A new study by the General Accounting Office says that women working for the federal government make 63 percent as much as their male colleagues, primarily because they are concentrated in low-paying clerical jobs and lack seniority.
The GAO study, based on 1980 census data, says women in the private sector are paid 56 percent as much as men. In state and local governments, women's salaries are about 71 percent of men's, according to the study.
GAO's report is background data prepared for Congress to use when it takes up the politically explosive issue of pay equity. Legislators want to determine if the pay gap is the result of sex discrimination in the pay and job classification system.
If so, Congress could recommend legislation or guidelines to determine how pay equity could be established between dissimilar jobs that may require equal levels of training, education and responsibility.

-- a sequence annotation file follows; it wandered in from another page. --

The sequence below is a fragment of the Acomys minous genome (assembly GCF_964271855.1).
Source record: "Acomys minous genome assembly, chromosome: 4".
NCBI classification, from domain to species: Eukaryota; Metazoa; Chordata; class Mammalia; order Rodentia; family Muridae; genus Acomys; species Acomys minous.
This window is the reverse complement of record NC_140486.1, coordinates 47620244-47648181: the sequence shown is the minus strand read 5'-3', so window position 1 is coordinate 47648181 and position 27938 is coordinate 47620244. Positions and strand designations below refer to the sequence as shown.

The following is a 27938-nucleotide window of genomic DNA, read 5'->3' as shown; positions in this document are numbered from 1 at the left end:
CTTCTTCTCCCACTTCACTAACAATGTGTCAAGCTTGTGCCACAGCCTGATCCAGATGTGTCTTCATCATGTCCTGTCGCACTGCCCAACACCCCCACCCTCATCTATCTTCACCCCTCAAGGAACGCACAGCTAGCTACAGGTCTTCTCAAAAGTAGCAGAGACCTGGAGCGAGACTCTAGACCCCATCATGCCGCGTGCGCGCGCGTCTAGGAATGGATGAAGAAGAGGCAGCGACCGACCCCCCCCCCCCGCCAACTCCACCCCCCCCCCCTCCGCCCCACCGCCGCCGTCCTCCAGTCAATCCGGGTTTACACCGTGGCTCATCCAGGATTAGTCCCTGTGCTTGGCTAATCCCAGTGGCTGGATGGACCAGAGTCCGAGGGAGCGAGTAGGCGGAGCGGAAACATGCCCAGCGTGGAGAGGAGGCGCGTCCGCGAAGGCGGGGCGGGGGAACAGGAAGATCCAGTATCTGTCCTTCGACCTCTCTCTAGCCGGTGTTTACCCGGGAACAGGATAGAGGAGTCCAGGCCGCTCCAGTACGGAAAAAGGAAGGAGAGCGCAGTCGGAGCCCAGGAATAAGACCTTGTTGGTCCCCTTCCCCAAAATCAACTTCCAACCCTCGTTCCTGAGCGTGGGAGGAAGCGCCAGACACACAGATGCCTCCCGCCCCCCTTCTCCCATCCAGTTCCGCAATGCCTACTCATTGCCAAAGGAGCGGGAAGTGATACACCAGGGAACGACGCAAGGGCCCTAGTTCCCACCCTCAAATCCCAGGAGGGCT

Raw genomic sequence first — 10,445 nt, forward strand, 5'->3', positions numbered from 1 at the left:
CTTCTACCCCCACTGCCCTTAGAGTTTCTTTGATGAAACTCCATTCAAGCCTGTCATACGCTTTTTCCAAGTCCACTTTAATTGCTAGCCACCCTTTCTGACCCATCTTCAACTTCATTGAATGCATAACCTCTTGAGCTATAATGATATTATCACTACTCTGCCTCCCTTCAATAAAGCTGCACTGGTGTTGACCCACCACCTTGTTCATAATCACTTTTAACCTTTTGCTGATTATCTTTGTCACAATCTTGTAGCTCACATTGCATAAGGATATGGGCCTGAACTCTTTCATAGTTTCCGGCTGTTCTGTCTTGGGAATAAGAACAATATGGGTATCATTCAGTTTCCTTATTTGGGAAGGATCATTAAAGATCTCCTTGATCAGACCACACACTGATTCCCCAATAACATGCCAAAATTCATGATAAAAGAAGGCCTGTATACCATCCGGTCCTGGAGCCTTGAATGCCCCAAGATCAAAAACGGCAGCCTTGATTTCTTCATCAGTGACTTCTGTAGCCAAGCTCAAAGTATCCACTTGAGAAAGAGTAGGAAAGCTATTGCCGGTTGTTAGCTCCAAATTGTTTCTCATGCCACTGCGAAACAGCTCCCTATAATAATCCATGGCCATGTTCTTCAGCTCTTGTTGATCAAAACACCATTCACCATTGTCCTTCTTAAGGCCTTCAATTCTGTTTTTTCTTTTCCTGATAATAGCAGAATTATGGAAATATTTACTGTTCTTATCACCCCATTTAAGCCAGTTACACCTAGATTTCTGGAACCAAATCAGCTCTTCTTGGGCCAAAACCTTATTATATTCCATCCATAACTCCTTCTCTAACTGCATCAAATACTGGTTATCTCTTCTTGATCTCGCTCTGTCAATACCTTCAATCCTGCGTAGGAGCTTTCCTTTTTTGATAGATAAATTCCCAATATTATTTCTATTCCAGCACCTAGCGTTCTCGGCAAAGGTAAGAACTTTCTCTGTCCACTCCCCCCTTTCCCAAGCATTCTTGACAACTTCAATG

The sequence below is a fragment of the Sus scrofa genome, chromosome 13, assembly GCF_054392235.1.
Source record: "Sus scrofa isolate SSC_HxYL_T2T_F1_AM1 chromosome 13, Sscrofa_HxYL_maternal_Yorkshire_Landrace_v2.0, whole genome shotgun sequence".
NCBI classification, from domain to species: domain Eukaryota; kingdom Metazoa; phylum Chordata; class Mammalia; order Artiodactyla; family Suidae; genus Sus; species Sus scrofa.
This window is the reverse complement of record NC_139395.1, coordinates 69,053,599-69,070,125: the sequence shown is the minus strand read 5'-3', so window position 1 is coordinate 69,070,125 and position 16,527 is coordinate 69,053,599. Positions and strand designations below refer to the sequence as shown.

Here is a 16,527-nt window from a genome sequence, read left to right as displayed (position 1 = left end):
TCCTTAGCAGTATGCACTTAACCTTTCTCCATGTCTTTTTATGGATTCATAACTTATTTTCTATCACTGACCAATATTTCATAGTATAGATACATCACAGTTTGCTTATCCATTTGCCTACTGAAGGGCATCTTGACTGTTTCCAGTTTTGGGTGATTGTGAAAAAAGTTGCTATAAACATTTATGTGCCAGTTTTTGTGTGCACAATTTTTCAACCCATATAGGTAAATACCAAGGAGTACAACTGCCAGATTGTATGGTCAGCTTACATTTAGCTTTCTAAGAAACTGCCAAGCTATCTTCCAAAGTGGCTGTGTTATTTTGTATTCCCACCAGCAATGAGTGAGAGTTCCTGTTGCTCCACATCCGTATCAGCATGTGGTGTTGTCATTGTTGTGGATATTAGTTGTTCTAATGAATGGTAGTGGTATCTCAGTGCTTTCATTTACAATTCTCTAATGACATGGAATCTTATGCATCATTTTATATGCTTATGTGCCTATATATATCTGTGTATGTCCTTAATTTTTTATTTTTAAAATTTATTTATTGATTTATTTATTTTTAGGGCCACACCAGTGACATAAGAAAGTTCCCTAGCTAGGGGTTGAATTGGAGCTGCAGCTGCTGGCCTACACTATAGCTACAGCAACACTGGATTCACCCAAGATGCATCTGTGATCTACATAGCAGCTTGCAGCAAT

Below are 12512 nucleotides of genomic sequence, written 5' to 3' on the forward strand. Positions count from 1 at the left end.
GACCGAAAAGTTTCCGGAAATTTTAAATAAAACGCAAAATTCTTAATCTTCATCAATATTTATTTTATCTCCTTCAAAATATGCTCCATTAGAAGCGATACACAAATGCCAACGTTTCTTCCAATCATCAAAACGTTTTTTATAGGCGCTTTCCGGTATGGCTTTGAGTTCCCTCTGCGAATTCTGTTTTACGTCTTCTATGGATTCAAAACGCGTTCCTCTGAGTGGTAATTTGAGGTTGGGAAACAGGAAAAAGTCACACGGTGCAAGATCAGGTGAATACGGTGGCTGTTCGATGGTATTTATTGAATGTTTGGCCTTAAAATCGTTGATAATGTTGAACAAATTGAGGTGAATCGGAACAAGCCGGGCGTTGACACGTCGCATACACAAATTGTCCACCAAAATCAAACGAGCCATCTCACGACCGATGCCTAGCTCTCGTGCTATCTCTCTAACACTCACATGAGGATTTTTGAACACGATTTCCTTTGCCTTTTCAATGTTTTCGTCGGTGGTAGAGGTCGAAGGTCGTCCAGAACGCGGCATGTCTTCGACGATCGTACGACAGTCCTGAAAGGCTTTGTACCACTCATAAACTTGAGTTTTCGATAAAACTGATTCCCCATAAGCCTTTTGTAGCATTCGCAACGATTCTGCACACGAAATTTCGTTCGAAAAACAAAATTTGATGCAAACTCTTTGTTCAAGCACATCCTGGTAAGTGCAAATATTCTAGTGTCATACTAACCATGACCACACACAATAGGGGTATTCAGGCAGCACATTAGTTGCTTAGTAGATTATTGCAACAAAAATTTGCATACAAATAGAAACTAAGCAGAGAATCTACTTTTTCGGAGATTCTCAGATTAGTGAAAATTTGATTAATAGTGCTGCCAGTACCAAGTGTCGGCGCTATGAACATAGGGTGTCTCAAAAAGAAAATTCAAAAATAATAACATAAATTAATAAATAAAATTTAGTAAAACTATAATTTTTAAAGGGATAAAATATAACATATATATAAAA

The issue is political dynamite.
Backers of the study note that women, who make up less than 40 percent of the federal work force, hold about 90 percent of all jobs in the six lowest pay grades. They say those jobs have been systematically ignored or underrated when pay and grade levels are studied.
Opponents warn that the study could lead to the government setting wage levels for virtually every employer in the nation -- except Congress -- without regard to union agreements or the demands of the marketplace.
Last summer the two sides agreed to postpone the pay equity fight, which was blocking work on other legislation until this year. The Senate Governmental Affairs Committee and the House Post Office-Civil Service Committee have agreed to a study and hearings.
GAO's data shows that white women in government receive 63 percent of the pay that men do, and that black women get 62 percent. In state and local governments, salaries of white women are 72 percent of those for men, and black women get 65 percent of what men receive. In the private sector the figures for white women are 59 percent, and for black women 54 percent.
GAO said the issue is "so complex" that Congress should consider including representatives of all interested parties on the study panel to lay out the issues and options.